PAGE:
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The 9 Most Interesting TransplantsThe first human organ transplant successfully completed in the modern age was a corneal transplant in 1905. Since then, doctors and surgeons have performed many types of transplants, including those of reproductive organs and limbs, forever changing the lives of their patients.
Here's a look at nine of the most interesting transplants ever done.
First successful womb transplantSlide 2 of 19
First successful womb transplantOn Aug. 9, 2011, doctors at the Akdeniz University Hospital in Turkey transplanted the womb of a deceased woman into Derya Sert, a 21-year-old woman who was born without a uterus.
"The surgery was a success ... But we will be successful when she has her baby," micro-surgeon Dr. Omer Ozkan, who was part of the surgical team, said in statement.
According to her doctors, Sert has been menstruating normally since the operation, and is on drugs to suppress her immune system so that her body won't reject her new organ. Doctors will need to implant embryos into Sert's new womb in order for her have a child.
Scientists have previously shown that animals, such as dogs and sheep, can become pregnant after being transplanted with a new uterus, but such a feat in humans remains to be seen. In 2000, doctors in Saudi Arabia tried to transplant a uterus from a living donor to a woman, but the womb had to be removed 99 days later, after the recipient experienced heavy blood clotting.
Other women around the world are also hoping to get uterus transplants for example, last year a British woman pronounced that she would donate her uterus to her daughter.Slide 3 of 19
Ovary transplantsSlide 4 of 19
Ovary transplantsThough it remains unproven whether a woman can become pregnant after a womb transplant, the same cannot be said for an ovary transplant.
In 2007, doctors at the Infertility Centre of St. Louis, Mo. took the right ovary of Dorothee Tilly and transplanted it into her twin sister, Susanne Butscher, whose own ovaries had stopped producing hormones and eggs after she went through early menopause at age 15.
Butscher, who received the world's first whole ovary transplant, gave birth to a healthy baby girl a year later.
Also in 2007, Danish doctor Claus Yding Andersen showed that a woman could give birth after being transplanted with her own ovarian tissue. Her patient, Stinne Holm Bergholdt, had ovarian tissue removed and frozen prior to receiving cancer treatment, and Andersen replaced the strips of ovarian tissue after Bergholdt was cured of cancer. Bergholdt later had two children a year apart, the first with the aid of fertility treatments, and the second without.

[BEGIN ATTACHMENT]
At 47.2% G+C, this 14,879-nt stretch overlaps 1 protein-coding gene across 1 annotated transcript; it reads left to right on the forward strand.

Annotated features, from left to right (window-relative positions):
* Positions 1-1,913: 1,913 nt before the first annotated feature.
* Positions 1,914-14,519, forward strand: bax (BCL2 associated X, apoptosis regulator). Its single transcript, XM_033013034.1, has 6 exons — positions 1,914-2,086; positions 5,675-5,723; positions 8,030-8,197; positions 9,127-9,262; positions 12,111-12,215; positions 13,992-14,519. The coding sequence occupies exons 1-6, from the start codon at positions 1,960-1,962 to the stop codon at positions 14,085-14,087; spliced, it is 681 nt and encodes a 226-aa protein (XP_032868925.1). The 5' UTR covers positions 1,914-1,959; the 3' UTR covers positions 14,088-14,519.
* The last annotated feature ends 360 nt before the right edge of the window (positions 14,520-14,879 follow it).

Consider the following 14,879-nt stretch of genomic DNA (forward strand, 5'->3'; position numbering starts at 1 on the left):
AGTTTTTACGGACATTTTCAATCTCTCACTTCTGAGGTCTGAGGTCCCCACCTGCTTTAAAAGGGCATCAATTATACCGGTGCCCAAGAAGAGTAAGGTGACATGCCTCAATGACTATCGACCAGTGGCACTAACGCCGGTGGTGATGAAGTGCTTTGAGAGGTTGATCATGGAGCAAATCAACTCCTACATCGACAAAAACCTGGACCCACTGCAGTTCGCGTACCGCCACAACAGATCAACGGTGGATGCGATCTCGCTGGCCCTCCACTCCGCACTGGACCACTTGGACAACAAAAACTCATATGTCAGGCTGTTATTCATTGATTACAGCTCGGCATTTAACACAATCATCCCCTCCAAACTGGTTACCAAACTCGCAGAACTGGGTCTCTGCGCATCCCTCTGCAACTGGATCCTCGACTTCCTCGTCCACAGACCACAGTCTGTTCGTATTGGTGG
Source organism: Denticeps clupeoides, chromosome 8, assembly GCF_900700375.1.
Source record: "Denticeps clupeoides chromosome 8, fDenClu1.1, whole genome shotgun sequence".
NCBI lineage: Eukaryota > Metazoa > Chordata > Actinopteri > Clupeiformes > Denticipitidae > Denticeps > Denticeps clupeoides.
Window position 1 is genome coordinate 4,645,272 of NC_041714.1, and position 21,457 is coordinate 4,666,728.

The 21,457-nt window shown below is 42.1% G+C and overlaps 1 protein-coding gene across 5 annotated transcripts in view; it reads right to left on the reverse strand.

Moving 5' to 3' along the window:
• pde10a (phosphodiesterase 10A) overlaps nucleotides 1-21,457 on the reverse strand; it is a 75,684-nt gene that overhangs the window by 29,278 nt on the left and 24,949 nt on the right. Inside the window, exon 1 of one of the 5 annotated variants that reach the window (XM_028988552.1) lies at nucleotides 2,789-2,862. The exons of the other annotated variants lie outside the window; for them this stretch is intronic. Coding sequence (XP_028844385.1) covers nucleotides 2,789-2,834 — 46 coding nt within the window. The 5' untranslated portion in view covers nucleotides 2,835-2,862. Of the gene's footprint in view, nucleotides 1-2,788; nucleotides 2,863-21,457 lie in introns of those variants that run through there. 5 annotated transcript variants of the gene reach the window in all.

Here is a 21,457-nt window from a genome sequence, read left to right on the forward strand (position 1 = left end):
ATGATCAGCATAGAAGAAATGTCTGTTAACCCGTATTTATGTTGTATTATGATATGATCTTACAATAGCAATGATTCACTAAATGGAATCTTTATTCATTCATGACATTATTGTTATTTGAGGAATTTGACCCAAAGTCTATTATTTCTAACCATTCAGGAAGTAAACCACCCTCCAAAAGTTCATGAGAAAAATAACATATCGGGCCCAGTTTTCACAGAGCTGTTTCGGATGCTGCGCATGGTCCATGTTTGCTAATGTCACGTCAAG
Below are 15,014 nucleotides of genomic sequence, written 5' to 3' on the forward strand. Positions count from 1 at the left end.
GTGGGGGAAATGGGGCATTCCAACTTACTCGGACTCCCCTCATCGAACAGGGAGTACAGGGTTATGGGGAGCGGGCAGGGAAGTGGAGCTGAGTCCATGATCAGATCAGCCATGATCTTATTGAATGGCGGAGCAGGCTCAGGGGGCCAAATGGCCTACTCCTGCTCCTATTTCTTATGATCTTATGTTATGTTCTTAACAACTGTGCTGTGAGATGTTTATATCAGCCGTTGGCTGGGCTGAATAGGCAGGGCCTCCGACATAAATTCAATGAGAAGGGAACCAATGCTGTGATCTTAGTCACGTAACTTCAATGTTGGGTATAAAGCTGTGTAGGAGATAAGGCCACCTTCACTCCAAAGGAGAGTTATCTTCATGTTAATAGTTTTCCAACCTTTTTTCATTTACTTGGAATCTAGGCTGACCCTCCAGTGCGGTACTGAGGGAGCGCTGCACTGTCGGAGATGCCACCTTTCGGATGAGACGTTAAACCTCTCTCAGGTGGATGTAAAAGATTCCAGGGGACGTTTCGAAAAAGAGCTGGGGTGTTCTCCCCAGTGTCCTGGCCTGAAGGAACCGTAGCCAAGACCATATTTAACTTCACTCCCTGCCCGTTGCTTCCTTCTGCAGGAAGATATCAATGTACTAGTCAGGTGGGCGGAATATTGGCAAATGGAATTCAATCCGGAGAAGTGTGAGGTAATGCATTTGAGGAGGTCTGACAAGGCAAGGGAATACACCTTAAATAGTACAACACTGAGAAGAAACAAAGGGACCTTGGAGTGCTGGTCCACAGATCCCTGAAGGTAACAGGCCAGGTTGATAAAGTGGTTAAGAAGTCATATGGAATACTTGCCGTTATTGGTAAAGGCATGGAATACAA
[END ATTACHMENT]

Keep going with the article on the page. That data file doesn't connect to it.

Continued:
"It is an amazing fact that these ovarian strips have been working for so long, and it provides information on how powerful this technique can be," Andersen told Reuters.Slide 5 of 19
Penis transplantSlide 6 of 19
Penis transplantSurgeons in China completed the first and only penis transplant ever reported in 2006. While the operation was a success, doctors removed the organ 15 days after surgery because the penis recipient and his wife suffered severe psychological distress, the medical team reported in the journal European Urology.
The 44-year-old man who received the transplanted penis lost his own penis in an accident, leaving him with a stump less than half an inch long. He was unable to urinate standing up, or to have sex. His doctors gave him the organ of a 22-year-old brain-dead man, whose parents donated his penis.
After 10 days, the patient was able to urinate normally. However, his new penis had a swollen shape and his wife couldn't psychologically handle the change they ultimately decided to have it removed, the doctors said.
"We think that, although we had done as much extensive research as we could preoperatively, what happened after the operation was still beyond our and the patient's imagination, because this was the first attempted transplantation," they wrote in their report.Slide 7 of 19
Six-organ transplantSlide 8 of 19